Effects Of Short And Long-Term Administration Of Alfalfa On Testicular Histomorphometry In Rats

Main Article Content

M. Hadadi
G. Mohammadi
N. Erfani
R. Fatemi

Abstract

Alfalfa (Medicago sativa) is a plant with phytoestrogenic properties, which has been used as a major part of diets in husbandry. Since there are controversial reports related to the effects of alfalfa consumption on animal fertility, its effects on rat testicular tissue were assessed in the present study. Control (n=15) and alfalfa (n=15) groups were fed with ordinary rat chow and ordinary rat chow plus alfalfa, respectively. Testicles were removed after 30, 45, and 60 days of consumption, and tissue sections were prepared to assess histomorphometric changes related to alfalfa consumption.

Based on the results, there was no significant difference in length, width, and volume of testes of treated rats to control in all groups. But the number of testicular spermatogonia cells, primary spermatocyte cells, primary spermatid cells, testicular spermatozoid cells and Leydig cells significantly or insignificantly increased in rats that received alfalfa for 30 days but all of these parameters insignificantly decreased in rats that received alfalfa for 60 days. The cause of these changes may be due to estrogenic or anti-estrogenic, antioxidant and endocrine effects of alfalfa.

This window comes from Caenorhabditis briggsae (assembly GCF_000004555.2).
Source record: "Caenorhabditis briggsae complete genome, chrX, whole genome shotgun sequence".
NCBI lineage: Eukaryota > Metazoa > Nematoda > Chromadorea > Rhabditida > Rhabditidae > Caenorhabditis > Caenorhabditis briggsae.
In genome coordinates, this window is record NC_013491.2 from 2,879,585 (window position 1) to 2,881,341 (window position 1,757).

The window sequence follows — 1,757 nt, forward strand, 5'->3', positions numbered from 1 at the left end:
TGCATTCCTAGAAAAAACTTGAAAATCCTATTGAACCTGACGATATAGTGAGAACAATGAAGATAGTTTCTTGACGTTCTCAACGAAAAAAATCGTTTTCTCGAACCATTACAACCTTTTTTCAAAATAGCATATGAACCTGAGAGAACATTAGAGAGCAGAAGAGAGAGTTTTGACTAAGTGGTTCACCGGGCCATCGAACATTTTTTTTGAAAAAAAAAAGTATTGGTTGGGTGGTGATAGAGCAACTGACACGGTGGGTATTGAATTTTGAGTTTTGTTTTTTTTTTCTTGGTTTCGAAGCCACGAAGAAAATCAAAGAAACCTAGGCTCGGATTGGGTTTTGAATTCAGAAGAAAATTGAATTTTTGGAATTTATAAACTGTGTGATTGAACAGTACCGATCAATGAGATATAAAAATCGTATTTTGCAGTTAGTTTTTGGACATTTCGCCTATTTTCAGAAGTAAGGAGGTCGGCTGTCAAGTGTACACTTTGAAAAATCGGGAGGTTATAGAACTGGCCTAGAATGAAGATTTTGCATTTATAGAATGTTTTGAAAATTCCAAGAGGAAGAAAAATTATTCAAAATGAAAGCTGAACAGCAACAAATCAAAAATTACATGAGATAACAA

Conclusion: Consumption of alfalfa for short time had only a transient positive effects on testicular tissues but use of alfalfa for 60 days had little destructive effects on testicular tissue in rats. So longer durations of time could be suggested for further research on the effects of alfalfa on rat’s reproduction index.

Keywords:
Alfalfa, testes, phytoestrogen, reproduction

Article Details

How to Cite
Hadadi, M., Mohammadi, G., Erfani, N., & Fatemi, R. (2020). Effects Of Short And Long-Term Administration Of Alfalfa On Testicular Histomorphometry In Rats. Journal of Pharmaceutical Research International, 32(12), 10-17. https://doi.org/10.9734/jpri/2020/v32i1230555
Section
Original Research Article

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